A N N H O L Y O K E . O R G | A M E T H O D O L O G I C A L C A T A L O G U E O F W O R K S
36 | S E E I N G R E D
For Barbara Whitney Keyser
Wall object, 2001
40 x 30 x 12 cm
SEEING RED is a small, one-off piece, which can be traced back to the aborted “Morse-picture” series described just above. Here, two very red, very shiny cylindrical blocks—representing two dots in Morse Code: the letter “I”—are both tipped with hemispheres of wood that have been painted to resemble eyeballs. Placed side by side on an equally red, box-like wooden background , they poke, like stalked eyes, out of a glossy picture plane in which the viewer sees himself reflected, head and shoulders.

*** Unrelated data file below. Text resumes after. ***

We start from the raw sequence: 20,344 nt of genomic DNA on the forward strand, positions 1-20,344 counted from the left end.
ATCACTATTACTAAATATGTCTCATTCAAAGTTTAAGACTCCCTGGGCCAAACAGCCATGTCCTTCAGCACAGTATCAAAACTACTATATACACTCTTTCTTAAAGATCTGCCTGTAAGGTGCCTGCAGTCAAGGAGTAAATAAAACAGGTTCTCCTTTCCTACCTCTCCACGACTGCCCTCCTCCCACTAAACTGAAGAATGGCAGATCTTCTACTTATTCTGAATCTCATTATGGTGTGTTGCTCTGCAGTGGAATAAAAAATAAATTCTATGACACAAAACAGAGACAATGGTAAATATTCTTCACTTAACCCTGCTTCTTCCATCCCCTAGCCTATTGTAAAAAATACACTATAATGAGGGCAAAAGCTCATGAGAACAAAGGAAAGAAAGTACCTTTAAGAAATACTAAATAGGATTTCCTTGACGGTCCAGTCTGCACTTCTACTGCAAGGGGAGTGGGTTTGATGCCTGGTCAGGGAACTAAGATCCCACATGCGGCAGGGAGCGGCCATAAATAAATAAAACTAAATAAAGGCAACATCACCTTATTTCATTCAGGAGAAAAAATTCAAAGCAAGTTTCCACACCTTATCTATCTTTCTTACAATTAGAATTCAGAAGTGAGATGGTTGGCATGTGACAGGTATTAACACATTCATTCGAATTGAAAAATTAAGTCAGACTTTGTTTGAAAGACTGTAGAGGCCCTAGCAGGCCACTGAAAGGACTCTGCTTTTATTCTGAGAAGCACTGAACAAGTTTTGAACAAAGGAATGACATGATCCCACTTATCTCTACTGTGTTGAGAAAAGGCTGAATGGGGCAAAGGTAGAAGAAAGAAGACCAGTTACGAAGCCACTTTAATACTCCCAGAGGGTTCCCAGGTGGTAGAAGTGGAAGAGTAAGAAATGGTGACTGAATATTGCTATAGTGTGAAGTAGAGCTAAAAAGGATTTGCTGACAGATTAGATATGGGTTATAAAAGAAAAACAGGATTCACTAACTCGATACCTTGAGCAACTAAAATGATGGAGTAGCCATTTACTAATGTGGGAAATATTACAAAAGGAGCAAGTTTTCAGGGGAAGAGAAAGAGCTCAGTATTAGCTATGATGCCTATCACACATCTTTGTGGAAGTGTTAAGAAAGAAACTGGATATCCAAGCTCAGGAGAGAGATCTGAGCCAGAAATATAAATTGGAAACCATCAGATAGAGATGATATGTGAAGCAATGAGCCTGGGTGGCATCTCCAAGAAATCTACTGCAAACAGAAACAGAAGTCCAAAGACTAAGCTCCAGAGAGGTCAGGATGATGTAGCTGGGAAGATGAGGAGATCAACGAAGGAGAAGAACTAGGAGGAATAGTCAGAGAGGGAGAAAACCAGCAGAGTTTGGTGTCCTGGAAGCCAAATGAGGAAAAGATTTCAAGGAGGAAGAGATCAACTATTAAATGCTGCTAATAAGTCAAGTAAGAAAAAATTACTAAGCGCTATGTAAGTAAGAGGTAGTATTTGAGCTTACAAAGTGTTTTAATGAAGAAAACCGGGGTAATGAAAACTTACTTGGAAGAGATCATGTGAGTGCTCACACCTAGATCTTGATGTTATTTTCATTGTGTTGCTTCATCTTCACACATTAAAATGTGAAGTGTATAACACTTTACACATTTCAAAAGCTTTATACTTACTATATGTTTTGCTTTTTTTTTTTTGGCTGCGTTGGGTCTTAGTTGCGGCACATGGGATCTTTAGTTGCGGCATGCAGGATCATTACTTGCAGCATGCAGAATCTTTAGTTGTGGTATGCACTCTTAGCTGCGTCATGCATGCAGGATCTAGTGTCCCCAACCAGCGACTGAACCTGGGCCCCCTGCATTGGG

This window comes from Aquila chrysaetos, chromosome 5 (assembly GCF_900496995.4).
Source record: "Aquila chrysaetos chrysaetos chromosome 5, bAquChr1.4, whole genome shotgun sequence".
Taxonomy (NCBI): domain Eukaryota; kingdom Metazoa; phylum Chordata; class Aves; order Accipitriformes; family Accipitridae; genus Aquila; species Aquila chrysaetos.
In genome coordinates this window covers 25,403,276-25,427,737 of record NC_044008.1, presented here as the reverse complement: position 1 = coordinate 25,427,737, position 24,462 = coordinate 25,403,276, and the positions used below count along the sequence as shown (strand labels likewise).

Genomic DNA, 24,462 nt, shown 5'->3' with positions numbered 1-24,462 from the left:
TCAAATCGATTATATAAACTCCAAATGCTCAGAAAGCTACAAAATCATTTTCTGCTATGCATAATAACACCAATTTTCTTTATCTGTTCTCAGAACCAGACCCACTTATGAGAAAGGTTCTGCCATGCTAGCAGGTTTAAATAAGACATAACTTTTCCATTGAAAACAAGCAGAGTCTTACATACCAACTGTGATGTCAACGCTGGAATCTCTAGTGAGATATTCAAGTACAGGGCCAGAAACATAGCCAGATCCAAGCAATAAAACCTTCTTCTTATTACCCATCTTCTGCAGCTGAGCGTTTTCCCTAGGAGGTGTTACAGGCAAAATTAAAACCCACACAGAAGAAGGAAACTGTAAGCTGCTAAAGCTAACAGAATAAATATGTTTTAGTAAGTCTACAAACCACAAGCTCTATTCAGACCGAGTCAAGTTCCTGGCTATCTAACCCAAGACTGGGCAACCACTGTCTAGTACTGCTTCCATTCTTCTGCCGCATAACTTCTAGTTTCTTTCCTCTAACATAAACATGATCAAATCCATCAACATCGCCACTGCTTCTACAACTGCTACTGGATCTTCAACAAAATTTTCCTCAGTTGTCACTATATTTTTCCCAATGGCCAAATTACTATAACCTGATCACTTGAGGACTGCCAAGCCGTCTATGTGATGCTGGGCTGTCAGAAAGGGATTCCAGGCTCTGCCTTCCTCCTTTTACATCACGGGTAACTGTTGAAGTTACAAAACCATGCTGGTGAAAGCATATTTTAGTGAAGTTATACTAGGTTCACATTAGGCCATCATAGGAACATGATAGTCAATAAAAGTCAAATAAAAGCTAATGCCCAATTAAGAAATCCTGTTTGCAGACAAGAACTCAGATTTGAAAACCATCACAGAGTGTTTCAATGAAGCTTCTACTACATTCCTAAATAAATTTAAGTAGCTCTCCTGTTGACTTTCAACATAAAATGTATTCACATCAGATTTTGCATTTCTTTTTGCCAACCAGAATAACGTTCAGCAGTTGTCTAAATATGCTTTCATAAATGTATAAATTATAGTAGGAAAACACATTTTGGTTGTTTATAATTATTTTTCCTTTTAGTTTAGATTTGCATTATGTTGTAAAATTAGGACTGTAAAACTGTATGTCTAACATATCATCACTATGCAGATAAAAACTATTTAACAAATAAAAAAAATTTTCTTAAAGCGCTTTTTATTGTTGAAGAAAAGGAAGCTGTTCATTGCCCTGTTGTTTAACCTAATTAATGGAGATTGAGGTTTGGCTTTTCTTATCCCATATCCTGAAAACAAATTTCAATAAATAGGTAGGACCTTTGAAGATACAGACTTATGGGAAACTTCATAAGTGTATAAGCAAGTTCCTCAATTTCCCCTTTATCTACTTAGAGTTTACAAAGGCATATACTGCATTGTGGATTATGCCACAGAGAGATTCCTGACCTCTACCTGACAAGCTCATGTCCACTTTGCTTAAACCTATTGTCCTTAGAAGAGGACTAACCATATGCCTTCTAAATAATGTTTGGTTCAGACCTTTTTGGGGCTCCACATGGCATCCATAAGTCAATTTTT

SEEING RED makes use of the title my cousin Barbara Whitney Keyser planned to give the book she wanted to publish about color theory and perception. It was to have been an elaboration on The Mediation of Color, her doctoral thesis in the History of Art; its cover illustration was to to be a reproduction of Arnold Schoenberg’s small painting Der rote Blick (“Red Gaze,” 1910), which Barbara and I had seen, in 1992, hanging among the plethora of Schoenberg’s self-portraits in an exhibition at the Akademie der Künste Berlin.
Barbara died, in March 2000, still at work on Seeing Red.
SEEING RED, wall object, 40 x 30 x 12 cm, painted wood, 2001.